MIDLIFE By Elinor Carucci
The Monacelli Press, $45
Midlife is a strange — and unnecessarily morbid — concept, if you think about it. We arbitrarily, without any obligation, create this unmarked border that, when we cross it, we enter a despairing country of incrementally rising irrelevance. We voluntarily declare ourselves as deteriorating, and apologize for ruining your view of the equally illusory perfection of youth.
Elinor Carucci is one of the most artistic photographers in the world. She is also the chief model in her books (this is her fourth, we reviewed Mother, her last, here.) But she’s the real deal compared to, say, the fraud of a Cindy Sherman, whose photographs are designed to elicit a precise emotional response — and the expected resultant praise for the genius of sparking such response. But Carucci deals in the one aspect the Shermans (and there are others, whose names I can’t remember) never do — honesty! Her pictures dance balletically across a range from breathtakingly painterly to the realism and harshness of a crime scene photographer. One photo, My skin, age 46, is so close-up and sharp it looks like a denuded plain in Nebraska, with tiny gossamer hairs sticking up from the ridged, beige, earth-colored skin. Throughout this book she exhibits herself and her family nakedly, often, by the way, literally.
If her photos were written stories they’d be like the disturbing magical surrealism of Borges or Marquez. She’s an impressionist, painting in light and shadow, and at the end of the book we have a very human definition of this artificial time of our lives that we are made to feel we have to pay a self-deprecating tax to.
And another thing we learn from this book is that, apparently, her husband, Eran, doesn’t own a shirt…
— Bob Guccione, Jr.
THE CASTLE ON SUNSET: Life, Death, Love, Art, and Scandal at Hollywood’s Chateau Marmont By Shawn Levy
The Chateau Marmont is more than just the hotel where John Belushi died, although, from popular lore, it would be hard to know that. The larger-than-life actor was actually just a blip on the hotel’s legacy. Chateau Marmont, designed after an actual chateau in France’s Loire valley, was the epicenter of Hollywood’s uprising. It was the home for celebrities to get away from it all and get up to no good. Married celebs checked in for trysts. Gay celebs checked in to explore their sexuality. Actress Anna Magnani checked in and filled the halls with the smells of home-cooked Italian food. Levy, who has written about Robert De Niro, The Rat Pack and Paul Newman, takes the deepest of dives to reveal every untold story. And whether or not the hotel was the inspiration for The Eagles’ “Hotel California”, it’ll always be a lovely place.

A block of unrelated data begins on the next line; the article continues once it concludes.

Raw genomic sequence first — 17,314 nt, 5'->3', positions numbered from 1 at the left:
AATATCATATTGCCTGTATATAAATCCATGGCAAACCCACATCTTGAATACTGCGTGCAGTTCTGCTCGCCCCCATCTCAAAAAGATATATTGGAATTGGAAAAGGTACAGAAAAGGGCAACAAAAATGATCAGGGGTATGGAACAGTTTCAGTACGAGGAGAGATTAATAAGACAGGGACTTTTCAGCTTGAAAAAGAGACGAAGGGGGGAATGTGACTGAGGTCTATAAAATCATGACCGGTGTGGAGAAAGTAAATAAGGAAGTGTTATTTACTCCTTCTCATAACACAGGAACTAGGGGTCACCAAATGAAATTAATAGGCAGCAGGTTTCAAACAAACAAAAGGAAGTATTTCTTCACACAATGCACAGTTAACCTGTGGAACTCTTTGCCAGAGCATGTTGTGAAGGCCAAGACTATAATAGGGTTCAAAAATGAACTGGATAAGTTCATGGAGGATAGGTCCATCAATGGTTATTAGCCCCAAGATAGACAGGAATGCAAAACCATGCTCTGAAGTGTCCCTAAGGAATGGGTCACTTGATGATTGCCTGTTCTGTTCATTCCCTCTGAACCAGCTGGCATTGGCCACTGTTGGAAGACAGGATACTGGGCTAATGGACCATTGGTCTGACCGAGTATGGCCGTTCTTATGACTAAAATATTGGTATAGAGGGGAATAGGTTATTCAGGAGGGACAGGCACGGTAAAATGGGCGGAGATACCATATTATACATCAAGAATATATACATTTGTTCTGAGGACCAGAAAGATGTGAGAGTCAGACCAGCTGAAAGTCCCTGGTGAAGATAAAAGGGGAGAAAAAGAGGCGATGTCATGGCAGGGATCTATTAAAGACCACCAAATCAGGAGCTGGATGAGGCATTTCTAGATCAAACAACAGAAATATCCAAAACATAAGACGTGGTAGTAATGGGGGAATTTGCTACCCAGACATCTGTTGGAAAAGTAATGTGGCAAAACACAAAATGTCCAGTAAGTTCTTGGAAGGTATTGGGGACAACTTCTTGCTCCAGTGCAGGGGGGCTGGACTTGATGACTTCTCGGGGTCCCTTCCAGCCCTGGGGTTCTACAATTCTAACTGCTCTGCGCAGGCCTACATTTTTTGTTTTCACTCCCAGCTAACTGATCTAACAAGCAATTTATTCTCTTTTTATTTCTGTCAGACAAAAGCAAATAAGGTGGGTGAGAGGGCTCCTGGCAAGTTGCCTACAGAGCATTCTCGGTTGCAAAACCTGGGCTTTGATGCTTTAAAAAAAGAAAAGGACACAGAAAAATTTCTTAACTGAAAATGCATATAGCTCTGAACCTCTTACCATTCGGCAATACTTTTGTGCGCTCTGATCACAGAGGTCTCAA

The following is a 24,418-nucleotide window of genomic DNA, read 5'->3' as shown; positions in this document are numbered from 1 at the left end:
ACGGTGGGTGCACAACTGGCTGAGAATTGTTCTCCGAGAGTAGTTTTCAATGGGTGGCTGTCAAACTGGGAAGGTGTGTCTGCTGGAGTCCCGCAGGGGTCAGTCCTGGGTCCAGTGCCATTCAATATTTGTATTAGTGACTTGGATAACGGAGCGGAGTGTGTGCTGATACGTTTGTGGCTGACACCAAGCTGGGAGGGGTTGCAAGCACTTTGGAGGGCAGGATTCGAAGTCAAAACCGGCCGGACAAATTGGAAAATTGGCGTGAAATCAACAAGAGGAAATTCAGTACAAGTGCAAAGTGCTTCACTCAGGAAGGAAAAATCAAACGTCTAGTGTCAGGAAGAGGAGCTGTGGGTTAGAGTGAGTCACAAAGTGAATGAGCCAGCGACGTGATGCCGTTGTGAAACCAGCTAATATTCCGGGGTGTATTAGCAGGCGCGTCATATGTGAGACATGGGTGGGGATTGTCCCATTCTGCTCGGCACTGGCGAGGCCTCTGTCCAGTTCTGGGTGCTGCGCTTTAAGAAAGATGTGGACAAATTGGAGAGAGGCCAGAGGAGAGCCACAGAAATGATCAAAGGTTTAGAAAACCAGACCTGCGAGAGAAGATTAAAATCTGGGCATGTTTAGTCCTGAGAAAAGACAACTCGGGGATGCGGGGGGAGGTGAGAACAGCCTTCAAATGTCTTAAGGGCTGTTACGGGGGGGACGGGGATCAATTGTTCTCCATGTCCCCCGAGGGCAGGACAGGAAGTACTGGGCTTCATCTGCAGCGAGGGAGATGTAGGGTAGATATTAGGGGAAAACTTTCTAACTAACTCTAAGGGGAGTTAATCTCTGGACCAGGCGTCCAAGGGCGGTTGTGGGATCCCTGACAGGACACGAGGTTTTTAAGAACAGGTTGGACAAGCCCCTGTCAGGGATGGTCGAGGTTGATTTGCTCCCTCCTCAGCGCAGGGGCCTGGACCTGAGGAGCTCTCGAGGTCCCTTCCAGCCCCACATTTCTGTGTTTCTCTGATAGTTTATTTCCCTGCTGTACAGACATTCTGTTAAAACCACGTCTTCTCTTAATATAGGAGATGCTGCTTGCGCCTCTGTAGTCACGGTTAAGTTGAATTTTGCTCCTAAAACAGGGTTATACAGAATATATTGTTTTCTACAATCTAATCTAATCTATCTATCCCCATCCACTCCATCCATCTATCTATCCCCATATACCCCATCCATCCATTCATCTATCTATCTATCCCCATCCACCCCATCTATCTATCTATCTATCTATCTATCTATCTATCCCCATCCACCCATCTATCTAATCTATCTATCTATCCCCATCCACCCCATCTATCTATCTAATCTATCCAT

— Jason Stahl
BIG BLUE WRECKING CREW: Smashmouth Football, a Little Bit of Crazy, and the ’86 Super Bowl Champion New York Giants By Jerry Barca
Every New York Giants fan should read about how this storied franchise assembled one of the greatest teams of all time, that went on to win Super Bowl XXI. Endless tales of injuries, drug use, and, of course, smashmouth football will take the minds of Big Blue faithful off of the team’s recent debacles and shenanigans. I.e., this crap season.
ME By Elton John
Henry Holt and Co, $30
Elton John’s long awaited, recently published memoir is everything you didn’t think you ever wanted to know, but you’re really glad you know it. Quite frankly, it’s glorious — candid, often laugh-out-loud funny and like Sir Elton, larger than life. You don’t even have to be a super fan to enjoy it! Part rock memoir, part drug-fueled joyride through the 1970s, it’s a music icon telling his story the only way it should be done — in his own words.
— Emily Gatlin
TIME IS TIGHT: My Life, Note By Note By Booker T. Jones
Little, Brown and Company, $30
‘Tis the season for new music memoirs! As the leader of the famed Booker T. and the MGs (the Stax Records house band, but one that released some mega hits of their own), Jones was the architect of the Memphis soul sound while still in high school. He collaborated with Otis Redding and Wilson Pickett, and his song “Green Onions” is one of the biggest instrumental hits of all time. Jones helped transform sounds that came out of the segregated South, and was a pioneer black artist who collaborated with white ones, like Bob Dylan and Willie Nelson, in a time when that was not the norm. It’s a fascinating portrait of a man who helped define what we think of as American popular music.